George V. Plekhanov 1905
Source: Art and Society & Other Papers in Historical Materialism, 1974 Oriole Editions;
Transcribed: Harrison Fluss for marxists.org, February 2008.
There is no more remarkable confirmation of that principle of historical materialism which holds that man’s consciousness is determined by his existence, than the history of primitive peoples. For proof of this thesis we need only refer to Bücher’s well-known work, Arbeit und Rhythmus. “I have reached the conclusion,” he writes, “that while in the first stages of their development labor, music and poetry were usually blended, labor was the predominant element, the others being only of secondary importance.” According to Bücher “the origin of poetry must be sought in labor.”  And no one familiar with the literature of the subject will accuse him of stretching the point.  The critical objections which have been made by specialists apply, not to his fundamental thesis, but only to certain minor details. In the main, Bücher is undoubtedly correct.
However, his conclusions refer only to the origin of poetry. What shall we say of poetry and art in general in their higher stages of social development? Is there a discernible causal relationship between existence and consciousness – between the means of production and economic relations in society, on the one hand, and art on the other; and at what stage of development will it be best discovered?
In the following pages we shall attempt to answer this question on the basis of the history of French art in the eighteenth century. Before proceeding, however, a preliminary statement should be made.
From a sociological viewpoint, the outstanding characteristic of French society in the eighteenth century was its division into classes. This condition could not fail to influence the development of art. Let us examine the theatre, for example.
On the medieval stage, in France as well as in the rest of western Europe, the so-called “farces” occupied an important position. These farces were written for, and performed by, the people; and they served always to express the views and aspirations of the masses, and – what is especially noteworthy – their dissatisfaction with the higher estates. But during the reign of Louis XIII, the decline of the farce sets in; it comes to be regarded as entertainment fit only for servants, unworthy of refined taste, “not approved by nice people,” as one French writer expressed it in 1625.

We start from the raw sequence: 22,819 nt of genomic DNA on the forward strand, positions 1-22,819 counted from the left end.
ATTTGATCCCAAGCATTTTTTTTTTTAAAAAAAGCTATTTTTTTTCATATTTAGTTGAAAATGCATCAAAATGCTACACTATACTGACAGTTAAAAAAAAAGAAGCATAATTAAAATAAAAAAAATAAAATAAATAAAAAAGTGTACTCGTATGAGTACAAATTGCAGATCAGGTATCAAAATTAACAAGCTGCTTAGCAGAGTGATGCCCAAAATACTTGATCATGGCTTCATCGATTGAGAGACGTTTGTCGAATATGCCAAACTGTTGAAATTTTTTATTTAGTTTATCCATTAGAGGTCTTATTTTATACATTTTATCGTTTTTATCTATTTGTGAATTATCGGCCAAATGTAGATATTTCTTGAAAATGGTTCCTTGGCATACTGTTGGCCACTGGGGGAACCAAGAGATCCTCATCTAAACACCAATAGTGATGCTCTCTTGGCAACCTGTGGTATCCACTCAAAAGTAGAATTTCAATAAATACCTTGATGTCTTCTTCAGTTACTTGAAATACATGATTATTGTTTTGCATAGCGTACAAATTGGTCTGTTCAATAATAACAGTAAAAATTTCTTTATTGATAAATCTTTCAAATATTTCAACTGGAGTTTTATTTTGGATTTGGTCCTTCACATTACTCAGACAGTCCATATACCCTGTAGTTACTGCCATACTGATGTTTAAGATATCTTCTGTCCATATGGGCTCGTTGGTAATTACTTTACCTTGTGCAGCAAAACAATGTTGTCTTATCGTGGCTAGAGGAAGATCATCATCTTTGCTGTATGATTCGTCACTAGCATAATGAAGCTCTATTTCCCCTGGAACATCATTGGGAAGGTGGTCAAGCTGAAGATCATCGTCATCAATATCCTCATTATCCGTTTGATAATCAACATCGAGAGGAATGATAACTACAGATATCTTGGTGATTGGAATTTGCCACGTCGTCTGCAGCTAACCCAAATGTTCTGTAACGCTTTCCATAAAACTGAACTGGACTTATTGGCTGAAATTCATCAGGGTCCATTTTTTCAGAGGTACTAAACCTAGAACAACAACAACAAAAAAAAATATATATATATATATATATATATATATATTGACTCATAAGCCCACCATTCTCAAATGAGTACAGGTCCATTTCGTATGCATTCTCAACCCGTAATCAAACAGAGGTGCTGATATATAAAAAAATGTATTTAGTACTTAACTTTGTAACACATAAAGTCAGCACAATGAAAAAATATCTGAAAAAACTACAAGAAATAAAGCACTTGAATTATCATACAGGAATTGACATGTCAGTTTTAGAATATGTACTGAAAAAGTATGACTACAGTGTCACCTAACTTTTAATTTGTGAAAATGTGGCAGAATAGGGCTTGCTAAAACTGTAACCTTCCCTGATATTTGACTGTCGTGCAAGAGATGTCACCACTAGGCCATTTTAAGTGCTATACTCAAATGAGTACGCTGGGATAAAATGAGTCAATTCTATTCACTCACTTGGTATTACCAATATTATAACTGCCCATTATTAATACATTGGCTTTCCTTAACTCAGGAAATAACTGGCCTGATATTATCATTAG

Tragedy now replaces the farce. French tragedy, however, is quite remote from the views, aspirations and dissatisfactions of the masses. It is an aristocratic product, and expresses the views, tastes, and aspirations of the higher estates. We shall soon see how profoundly the entire character of tragedy was affected by its origin.
First, however, we wish to point out that in France at the time when tragedy arose, the aristocracy served no productive function; it was supported entirely by the economic activity of the third estate. Obviously, works of art originating in this aristocratic society and expressing its views and tastes could not fail to be influenced by this situation. For example, it is known that in some of their songs the inhabitants of New Zealand celebrate the cultivation of bananas. These songs are often accompanied by a dance which imitates the bodily motions of the farmer tending his plants. This illustrates clearly how man’s economic activities influence his art. It is also clear that art originating in the upper classes, who do not engage in productive work, is not directly related to economic processes.
Does this mean that in a society divided into classes, the causal connection between man’s consciousness and his existence is weakened? No, not at all; for the very division of society into classes hinges upon its economic development. And if art produced by the upper classes bears no direct relationship to the productive processes of society, that too, in the final analysis, is to be explained on economic grounds. Historical materialism holds in this case as well. However, the unmistakable causal connection between existence and consciousness-between social relationships based upon “labor” on the one hand, and art, on the other, is of course not quite so apparent here; for in such a situation there are certain intermediate stages which, by drawing upon themselves the investigator’s entire attention, usually constitute an obstacle to any true understanding of the situation.